Author Topic: Using Duplicate Elements in Probe for EPMA  (Read 3687 times)

Probeman

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Using Duplicate Elements in Probe for EPMA
« on: January 23, 2014, 02:59:35 pm »
One of the cool features in Probe for EPMA is that the program can properly handle the presence of "duplicate" elements for fully quantitative analysis.

This feature is often utilized with the "aggregate" mode,  for increasing the "geometric efficiency" of the instrument by combining photons (in software!) from different spectrometers to improve sensitivity. Note however, for this "aggregate" mode, the software will only combine photons from elements that utilize the *same* x-ray emission line! Why?  Because the physics doesn't care about the analyzing crystals used (photons is photons!), but the photon energies are very important for the physics, so they cannot be combined at the photon level.

Of course one might also just want some replicate measurements on multiple spectrometers without combining them using "aggregate" mode. If these are trace elements they will not affect the matrix correction enough to matter so that is fine.  But if the concentrations of the duplicate elements are large enough, the matrix correction will be adversely affected.

Let's look at an example of this, using some GaAs and GaSb synthetic standards. Here is the output from the analysis of GaSb:

St  669 Set   2 GaSb (synthetic)
TakeOff = 40.0  KiloVolt = 20.0  Beam Current = 20.0  Beam Size =   10
(Magnification (analytical) =  40000),        Beam Mode = Analog  Spot
(Magnification (default) =      400, Magnification (imaging) =    800)
Image Shift (X,Y):                                          .00,   .00

(MAC block)
Number of Data Lines:   5             Number of 'Good' Data Lines:   5
First/Last Date-Time: 01/07/2014 05:39:27 PM to 01/07/2014 05:47:40 PM
WARNING- Using Exponential Off-Peak correction for as ka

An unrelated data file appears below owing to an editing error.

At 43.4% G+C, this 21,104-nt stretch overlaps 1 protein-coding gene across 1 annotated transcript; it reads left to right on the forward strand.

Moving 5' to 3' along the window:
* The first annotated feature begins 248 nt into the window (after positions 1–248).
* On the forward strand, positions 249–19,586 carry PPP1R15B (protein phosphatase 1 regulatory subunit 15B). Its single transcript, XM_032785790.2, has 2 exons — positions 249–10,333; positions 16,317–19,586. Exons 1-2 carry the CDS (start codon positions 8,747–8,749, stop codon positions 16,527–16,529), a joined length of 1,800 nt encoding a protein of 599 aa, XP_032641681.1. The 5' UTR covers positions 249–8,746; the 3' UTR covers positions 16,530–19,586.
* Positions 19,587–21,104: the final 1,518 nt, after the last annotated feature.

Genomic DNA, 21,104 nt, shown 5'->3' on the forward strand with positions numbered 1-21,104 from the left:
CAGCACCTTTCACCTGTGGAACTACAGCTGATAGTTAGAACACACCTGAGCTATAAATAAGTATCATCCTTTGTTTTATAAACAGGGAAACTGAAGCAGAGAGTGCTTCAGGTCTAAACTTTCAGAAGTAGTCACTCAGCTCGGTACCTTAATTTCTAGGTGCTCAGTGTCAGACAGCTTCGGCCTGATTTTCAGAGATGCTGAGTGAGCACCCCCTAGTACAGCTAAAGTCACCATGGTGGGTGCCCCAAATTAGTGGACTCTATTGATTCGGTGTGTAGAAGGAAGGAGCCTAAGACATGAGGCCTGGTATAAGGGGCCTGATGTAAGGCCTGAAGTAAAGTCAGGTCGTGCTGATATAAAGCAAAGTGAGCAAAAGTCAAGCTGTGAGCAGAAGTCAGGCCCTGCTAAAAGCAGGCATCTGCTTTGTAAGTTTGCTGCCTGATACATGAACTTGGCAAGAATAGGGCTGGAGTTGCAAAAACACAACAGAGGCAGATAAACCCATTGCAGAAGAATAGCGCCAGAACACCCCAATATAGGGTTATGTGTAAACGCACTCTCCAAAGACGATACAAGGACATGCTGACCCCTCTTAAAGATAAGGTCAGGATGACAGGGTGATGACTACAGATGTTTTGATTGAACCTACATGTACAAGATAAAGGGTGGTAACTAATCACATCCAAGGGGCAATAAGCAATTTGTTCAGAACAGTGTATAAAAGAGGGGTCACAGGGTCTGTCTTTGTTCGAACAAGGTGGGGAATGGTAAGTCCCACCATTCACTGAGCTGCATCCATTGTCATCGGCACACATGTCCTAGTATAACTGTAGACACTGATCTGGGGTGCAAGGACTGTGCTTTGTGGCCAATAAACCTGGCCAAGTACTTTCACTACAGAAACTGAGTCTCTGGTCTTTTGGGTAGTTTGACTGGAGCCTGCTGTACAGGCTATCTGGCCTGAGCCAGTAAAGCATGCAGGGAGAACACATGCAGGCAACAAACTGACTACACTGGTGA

WARNING- Using Exponential Off-Peak correction for sb la

Average Total Oxygen:         .000     Average Total Weight%:  154.313
Average Calculated Oxygen:    .000     Average Atomic Number:   39.191
Average Excess Oxygen:        .000     Average Atomic Weight:   84.510
Average ZAF Iteration:        5.00     Average Quant Iterate:     2.00
WARNING- Duplicate analyzed elements are present in the sample matrix!!
Use Aggregate Intensity option or Disable Quant feature for accurate matrix correction.

St  669 Set   2 GaSb (synthetic), Results in Elemental Weight Percents
 
ELEM:       Ga      Ga      Ga      As      In      Sb
BGDS:      LIN     LIN     LIN     EXP     LIN     EXP
TIME:    60.00   60.00   60.00   60.00   30.00   30.00
BEAM:    19.94   19.94   19.94   19.94   19.94   19.94

ELEM:       Ga      Ga      Ga      As      In      Sb   SUM 
XRAY:     (la)    (ka)    (la)    (ka)    (la)    (la)
   137  28.309  34.369  28.601   -.038   -.059  63.473 154.656
   138  28.262  34.325  28.414   -.144   -.040  63.320 154.137
   139  28.303  34.444  28.558   -.097   -.070  63.177 154.315
   140  28.363  34.395  28.473   -.038   -.096  63.243 154.339
   141  28.368  34.292  28.484   -.080   -.051  63.107 154.120

AVER:   28.321  34.365  28.506   -.079   -.063  63.264 154.313
SDEV:     .044    .059    .074    .044    .022    .141    .216
SERR:     .020    .026    .033    .020    .010    .063
%RSD:      .16     .17     .26  -55.91  -34.07     .22

PUBL:   36.413  36.413  36.413    n.a.    n.a.  63.587 100.000
%VAR:   -22.22   -5.62  -21.72     ---     ---  (-.51)
DIFF:   -8.092  -2.048  -7.907     ---     ---  (-.32)
STDS:      662     662     662     662    2002     669

STKF:    .4679   .5103   .4679   .4873   .5621   .5907
STCT:   648.92  694.60  232.91   91.23  200.87  236.11

UNKF:    .1403   .3532   .1413  -.0008  -.0006   .5906
UNCT:   194.62  480.73   70.31    -.15    -.21  236.09
UNBG:     2.62   12.42     .73    3.04    1.66    2.79

ZCOR:   2.0181   .9730  2.0181  1.0192  1.0841  1.0711
KRAW:    .2999   .6921   .3019  -.0016  -.0010  1.0000
PKBG:    75.25   39.72   97.62     .95     .88   85.59
INT%:     ----    ----    ----    ----    ----    ----


First note that we are acquiring Ga La on two spectrometers and Ga Ka on one spectrometer, plus As, In and Sb. GaSb is the primary standard for Sb and GaAs is the primary standard for Ga.

Next we note that the analysis is crazy.  The total is over 150% and we have three times as much Ga as we should... we makes sense because we are measuring Ga on three spectrometers!  So let's begin by turning on the "aggregate" mode in the Analytical | Analysis Options dialog as seen here:



Now we get this output when we click the Analyze button:

St  669 Set   2 GaSb (synthetic)
TakeOff = 40.0  KiloVolt = 20.0  Beam Current = 20.0  Beam Size =   10
(Magnification (analytical) =  40000),        Beam Mode = Analog  Spot
(Magnification (default) =      400, Magnification (imaging) =    800)
Image Shift (X,Y):                                          .00,   .00

(MAC block)